By Carl Somers
There is a part of Chile that many pass through, but few really see. I am speaking here about the stretch of desert highway between Antofagasta and Calama, and if you take the bus to Calama you will miss everything.
We got off of the plane in Antofagasta on a holiday (Battle of Iquique Day), with no plans other than to somehow get to Calama, and ultimately San Pedro, by late afternoon. That is how Eduardo found us, a young gringo couple chilling out by the baggage claim, obviously without a cab and without reservations. Eduardo, of course, was eager to provide the cab.
It was a sunny day. It always is in Antofagasta. In fact, if you pay attention, you will notice that you cross the Tropic of Capricorn on the ride between the airport and town.
As we drove along, Eduardo asked us if we would like to take a “special” tour to Calama. It turns out that Eduardo was born in a local nitrate mine not too far away and has lived in the area all of his life. He loves it, would never think of moving and he knows nearly everything about the local history and geography. The drive is technically only 2.5 hours, but there is a lot to see, and Eduardo was willing to take as long as we wanted. As the price was right, 10,000 pesos (US$24) plus gas, we decided to take a chance.
We needed to pick up a few things for the trip in Antofagasta. Eduardo was happy to oblige, driving us from grocery store to cash machine to hardware store, commenting on the colorful urban scenery on all sides.
(About the hardware store, if you are going to San Pedro, you are going to need a flashlight, as the town generator peters out at about midnight every night, leaving you there in the pitch black.)
The first stop out of town was the ruins of an old silver foundry dating back to the days before the War of the Pacific, when Antofagasta was a part of Bolivian territory. Situated on the coast, the old adobe ruins are beautiful and fascinating, one of many exceptional photo opportunities.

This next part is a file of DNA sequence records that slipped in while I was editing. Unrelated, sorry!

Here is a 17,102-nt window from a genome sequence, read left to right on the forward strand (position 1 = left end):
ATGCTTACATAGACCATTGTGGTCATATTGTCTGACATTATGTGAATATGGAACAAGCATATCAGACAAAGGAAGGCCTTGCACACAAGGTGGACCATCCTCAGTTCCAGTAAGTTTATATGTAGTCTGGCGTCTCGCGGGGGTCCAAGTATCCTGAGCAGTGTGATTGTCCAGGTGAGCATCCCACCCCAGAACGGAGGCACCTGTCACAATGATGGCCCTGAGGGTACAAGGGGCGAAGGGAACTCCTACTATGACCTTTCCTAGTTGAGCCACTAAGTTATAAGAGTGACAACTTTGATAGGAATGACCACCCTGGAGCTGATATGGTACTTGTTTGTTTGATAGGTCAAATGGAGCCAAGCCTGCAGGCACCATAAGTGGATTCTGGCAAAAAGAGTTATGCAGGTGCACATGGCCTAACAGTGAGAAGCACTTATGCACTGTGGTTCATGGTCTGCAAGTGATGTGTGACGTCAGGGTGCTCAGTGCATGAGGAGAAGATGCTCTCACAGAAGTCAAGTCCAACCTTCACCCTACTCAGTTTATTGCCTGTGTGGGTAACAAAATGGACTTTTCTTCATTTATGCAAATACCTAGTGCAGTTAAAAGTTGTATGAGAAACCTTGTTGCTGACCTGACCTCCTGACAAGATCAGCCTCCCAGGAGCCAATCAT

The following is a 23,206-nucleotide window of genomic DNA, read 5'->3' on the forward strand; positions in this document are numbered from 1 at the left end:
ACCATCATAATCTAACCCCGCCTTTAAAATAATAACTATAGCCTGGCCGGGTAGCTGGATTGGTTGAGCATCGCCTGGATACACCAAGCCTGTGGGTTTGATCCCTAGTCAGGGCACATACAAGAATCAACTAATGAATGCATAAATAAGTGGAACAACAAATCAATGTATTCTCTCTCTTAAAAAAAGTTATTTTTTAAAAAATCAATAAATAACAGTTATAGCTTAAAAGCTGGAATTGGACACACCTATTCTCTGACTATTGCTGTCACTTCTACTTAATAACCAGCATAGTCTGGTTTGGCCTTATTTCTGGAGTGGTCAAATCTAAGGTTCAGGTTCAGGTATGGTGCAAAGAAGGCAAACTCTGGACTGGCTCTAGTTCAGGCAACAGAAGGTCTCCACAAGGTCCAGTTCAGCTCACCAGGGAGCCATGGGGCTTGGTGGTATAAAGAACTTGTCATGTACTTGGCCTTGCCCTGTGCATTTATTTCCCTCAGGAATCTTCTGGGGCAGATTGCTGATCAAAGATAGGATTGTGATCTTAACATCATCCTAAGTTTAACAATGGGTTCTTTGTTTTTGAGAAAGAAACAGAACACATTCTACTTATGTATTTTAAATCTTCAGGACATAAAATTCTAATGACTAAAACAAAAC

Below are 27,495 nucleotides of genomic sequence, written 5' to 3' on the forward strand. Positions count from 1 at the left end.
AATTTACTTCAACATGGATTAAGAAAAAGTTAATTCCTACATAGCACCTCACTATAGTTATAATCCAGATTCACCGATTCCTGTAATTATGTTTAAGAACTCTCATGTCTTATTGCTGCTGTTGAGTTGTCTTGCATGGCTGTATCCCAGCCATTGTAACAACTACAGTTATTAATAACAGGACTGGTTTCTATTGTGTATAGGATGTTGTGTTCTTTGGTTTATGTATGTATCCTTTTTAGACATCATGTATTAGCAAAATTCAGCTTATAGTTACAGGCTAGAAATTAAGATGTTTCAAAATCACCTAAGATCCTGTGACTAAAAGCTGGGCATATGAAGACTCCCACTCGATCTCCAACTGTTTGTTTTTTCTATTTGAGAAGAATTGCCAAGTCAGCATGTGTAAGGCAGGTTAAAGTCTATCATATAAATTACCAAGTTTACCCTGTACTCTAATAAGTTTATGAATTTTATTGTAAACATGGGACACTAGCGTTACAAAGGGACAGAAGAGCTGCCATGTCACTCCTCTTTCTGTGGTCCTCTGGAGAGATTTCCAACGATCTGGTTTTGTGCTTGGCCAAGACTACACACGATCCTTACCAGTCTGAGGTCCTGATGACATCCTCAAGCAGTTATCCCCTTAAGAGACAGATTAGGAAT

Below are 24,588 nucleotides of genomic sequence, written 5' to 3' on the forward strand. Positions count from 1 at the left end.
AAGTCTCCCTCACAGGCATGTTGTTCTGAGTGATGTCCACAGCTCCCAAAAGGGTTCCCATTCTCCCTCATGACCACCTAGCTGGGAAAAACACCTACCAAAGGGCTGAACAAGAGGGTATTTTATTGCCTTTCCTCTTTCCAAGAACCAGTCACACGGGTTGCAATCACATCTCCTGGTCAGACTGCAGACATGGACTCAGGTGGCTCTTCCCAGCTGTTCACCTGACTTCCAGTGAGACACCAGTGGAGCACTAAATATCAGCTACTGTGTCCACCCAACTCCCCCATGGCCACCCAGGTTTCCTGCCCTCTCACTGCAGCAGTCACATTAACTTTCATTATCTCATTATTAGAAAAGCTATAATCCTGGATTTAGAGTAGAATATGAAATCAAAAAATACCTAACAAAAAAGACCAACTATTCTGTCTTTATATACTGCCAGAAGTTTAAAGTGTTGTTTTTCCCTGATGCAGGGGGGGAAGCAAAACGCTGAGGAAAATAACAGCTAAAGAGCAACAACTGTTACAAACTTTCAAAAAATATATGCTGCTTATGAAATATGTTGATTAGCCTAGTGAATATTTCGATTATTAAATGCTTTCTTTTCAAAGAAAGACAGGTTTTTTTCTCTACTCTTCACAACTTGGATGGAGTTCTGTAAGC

From here, it’s into the desert, and what a desert it is. A mere few hundred kilometers south of the only true desert on earth, where the humidity actually reaches an astonishing zero percent, the Atacama desert is a fascinating study of reds, browns and breathtaking blues.
Thanks to Eduardo’s running commentary from the front of the cab, however, what on the surface looks like an impressive but useless and lifeless outland becomes an incredibly complex landscape, full of mines, landmarks, ghost towns, graveyards and history. Look out for the several-thousand-year-old pictoglyph, several hundred yards across and in the shape of a lizard. Most impressive of all is Estacion Baquedano. There are actually two Baquedano train stations, one of them abandoned, the other all but.
Around old Baquedano, see the collection of zinc English style bungalows, dating from the early 1900s, where a few poor families still live. The English ran a nitrate mine at Baquedano, selling the nitrate to the Germans to make bombs that were carried across the channel to drop onto London during WWII. Go figure.
This is truly one of the marvels of Chile. In the abandoned yard behind the tracks, several ancient steam engines sit petrifying in the desert sun, along with a couple of cabooses and a small clock tower. Feel free to poke around the barn and crawl on the engines. There doesn’t seem to be anyone around who really cares.
Back a little bit off of the road is a graveyard typical of northern Chile, very colorful and with all the plots fenced off with what look exactly like large baby cribs with the beds removed, a truly surreal place. On the other side of this is a plain full of nearly century-old rubbish – shards of china, English beer bottles twisted in the sun, shells and most bizarre, any number of old mining boots, now hardened and shrunk to about the size of a baby’s shoe. Hunt around for a few souvenirs before hitting the road again.
We arrived in Calama late in the afternoon, thoroughly happy with ourselves and our new friend. After a frantic last minute search for a straw hat and a quick late lunch of fried fish and salad we said our good-byes and made out for San Pedro, much richer for the experience. By the way, If you go under a full moon, make sure you do the bus ride from Calama to San Pedro in the dark, as this part of the desert is even more stunning under the moon than during the day.
If your Spanish is decent and you would like to make the trip, give Eduardo Iriarte a call at (56-55) 275-170, Tenglo 5690, Villa los Copihues, Antofagasta. He is an excellent and patient guide and is also available for trips north to Tocopilla and Iquique as well as to the south towards National Park Pan de Azucar.